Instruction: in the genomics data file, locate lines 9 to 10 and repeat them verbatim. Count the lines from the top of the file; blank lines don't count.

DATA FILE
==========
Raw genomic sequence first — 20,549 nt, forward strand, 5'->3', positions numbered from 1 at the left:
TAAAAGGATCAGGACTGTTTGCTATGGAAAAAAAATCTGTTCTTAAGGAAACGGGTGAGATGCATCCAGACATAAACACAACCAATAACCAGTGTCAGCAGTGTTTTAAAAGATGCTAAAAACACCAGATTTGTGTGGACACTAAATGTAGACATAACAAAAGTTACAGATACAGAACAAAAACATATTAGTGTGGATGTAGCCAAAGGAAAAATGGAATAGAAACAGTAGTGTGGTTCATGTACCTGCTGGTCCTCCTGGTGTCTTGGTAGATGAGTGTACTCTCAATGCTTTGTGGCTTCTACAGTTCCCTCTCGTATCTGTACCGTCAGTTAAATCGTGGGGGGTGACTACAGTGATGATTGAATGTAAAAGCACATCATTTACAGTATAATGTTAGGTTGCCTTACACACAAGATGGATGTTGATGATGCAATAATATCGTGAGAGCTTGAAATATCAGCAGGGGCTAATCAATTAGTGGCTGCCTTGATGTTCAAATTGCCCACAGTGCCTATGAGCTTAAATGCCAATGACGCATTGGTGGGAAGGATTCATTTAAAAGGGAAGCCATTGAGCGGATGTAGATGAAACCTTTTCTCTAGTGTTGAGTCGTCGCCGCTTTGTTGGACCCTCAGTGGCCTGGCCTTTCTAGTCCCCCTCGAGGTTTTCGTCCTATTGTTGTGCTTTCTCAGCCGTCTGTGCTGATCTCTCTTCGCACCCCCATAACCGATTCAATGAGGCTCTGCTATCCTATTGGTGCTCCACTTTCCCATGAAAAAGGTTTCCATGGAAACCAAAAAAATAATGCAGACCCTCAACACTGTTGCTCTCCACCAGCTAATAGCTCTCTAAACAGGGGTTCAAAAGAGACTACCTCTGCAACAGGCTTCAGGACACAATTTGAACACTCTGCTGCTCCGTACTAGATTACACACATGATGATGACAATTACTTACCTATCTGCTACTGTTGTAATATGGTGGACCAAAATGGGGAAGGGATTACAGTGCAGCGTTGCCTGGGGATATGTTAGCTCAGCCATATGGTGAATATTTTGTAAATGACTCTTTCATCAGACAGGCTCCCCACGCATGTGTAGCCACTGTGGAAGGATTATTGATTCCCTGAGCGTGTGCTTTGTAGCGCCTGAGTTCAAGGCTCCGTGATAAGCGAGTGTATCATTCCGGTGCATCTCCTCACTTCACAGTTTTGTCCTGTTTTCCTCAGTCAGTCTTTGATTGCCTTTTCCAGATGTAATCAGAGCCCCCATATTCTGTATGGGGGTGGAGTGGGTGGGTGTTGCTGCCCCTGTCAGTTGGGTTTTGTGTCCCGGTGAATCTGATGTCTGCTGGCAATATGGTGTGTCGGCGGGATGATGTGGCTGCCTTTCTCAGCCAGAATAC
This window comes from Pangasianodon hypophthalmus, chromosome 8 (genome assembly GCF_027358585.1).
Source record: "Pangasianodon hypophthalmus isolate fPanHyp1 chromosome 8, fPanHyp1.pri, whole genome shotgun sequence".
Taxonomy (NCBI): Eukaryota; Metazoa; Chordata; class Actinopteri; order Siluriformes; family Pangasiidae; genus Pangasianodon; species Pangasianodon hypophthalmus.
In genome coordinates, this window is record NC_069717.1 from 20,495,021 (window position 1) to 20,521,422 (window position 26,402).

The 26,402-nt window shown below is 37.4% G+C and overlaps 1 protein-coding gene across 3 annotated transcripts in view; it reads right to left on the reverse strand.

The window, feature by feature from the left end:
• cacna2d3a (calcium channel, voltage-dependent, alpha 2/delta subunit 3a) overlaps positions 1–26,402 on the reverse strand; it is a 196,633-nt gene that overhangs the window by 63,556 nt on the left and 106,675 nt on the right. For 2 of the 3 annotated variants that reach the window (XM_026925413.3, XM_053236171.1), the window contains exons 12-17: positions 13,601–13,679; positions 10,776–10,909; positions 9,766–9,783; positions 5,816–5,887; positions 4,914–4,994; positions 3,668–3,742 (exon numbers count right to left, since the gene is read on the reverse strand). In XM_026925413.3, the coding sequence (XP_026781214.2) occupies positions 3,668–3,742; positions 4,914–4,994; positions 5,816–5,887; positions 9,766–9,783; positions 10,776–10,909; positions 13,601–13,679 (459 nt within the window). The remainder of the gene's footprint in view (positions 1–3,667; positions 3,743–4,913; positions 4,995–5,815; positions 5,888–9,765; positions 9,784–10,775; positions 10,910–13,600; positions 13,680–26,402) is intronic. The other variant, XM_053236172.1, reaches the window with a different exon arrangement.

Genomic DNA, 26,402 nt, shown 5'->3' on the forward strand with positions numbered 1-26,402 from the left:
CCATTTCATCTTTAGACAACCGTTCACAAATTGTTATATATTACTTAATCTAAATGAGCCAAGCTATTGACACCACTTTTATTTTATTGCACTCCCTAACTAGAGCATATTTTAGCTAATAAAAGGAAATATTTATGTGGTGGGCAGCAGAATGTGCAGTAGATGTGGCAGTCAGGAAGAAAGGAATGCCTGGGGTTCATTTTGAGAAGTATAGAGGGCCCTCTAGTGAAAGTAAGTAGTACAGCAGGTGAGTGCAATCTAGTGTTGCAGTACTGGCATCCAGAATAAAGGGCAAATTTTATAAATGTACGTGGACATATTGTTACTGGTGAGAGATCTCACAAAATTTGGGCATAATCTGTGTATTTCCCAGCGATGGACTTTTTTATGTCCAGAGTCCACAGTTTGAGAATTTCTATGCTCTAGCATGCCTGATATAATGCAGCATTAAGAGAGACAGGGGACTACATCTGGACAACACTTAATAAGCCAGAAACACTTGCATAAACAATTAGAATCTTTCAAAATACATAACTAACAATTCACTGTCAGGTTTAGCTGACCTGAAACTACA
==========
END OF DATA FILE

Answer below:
• cacna2d3a (calcium channel, voltage-dependent, alpha 2/delta subunit 3a) overlaps positions 1–26,402 on the reverse strand; it is a 196,633-nt gene that overhangs the window by 63,556 nt on the left and 106,675 nt on the right. For 2 of the 3 annotated variants that reach the window (XM_026925413.3, XM_053236171.1), the window contains exons 12-17: positions 13,601–13,679; positions 10,776–10,909; positions 9,766–9,783; positions 5,816–5,887; positions 4,914–4,994; positions 3,668–3,742 (exon numbers count right to left, since the gene is read on the reverse strand). In XM_026925413.3, the coding sequence (XP_026781214.2) occupies positions 3,668–3,742; positions 4,914–4,994; positions 5,816–5,887; positions 9,766–9,783; positions 10,776–10,909; positions 13,601–13,679 (459 nt within the window). The remainder of the gene's footprint in view (positions 1–3,667; positions 3,743–4,913; positions 4,995–5,815; positions 5,888–9,765; positions 9,784–10,775; positions 10,910–13,600; positions 13,680–26,402) is intronic. The other variant, XM_053236172.1, reaches the window with a different exon arrangement.

Genomic DNA, 26,402 nt, shown 5'->3' on the forward strand with positions numbered 1-26,402 from the left: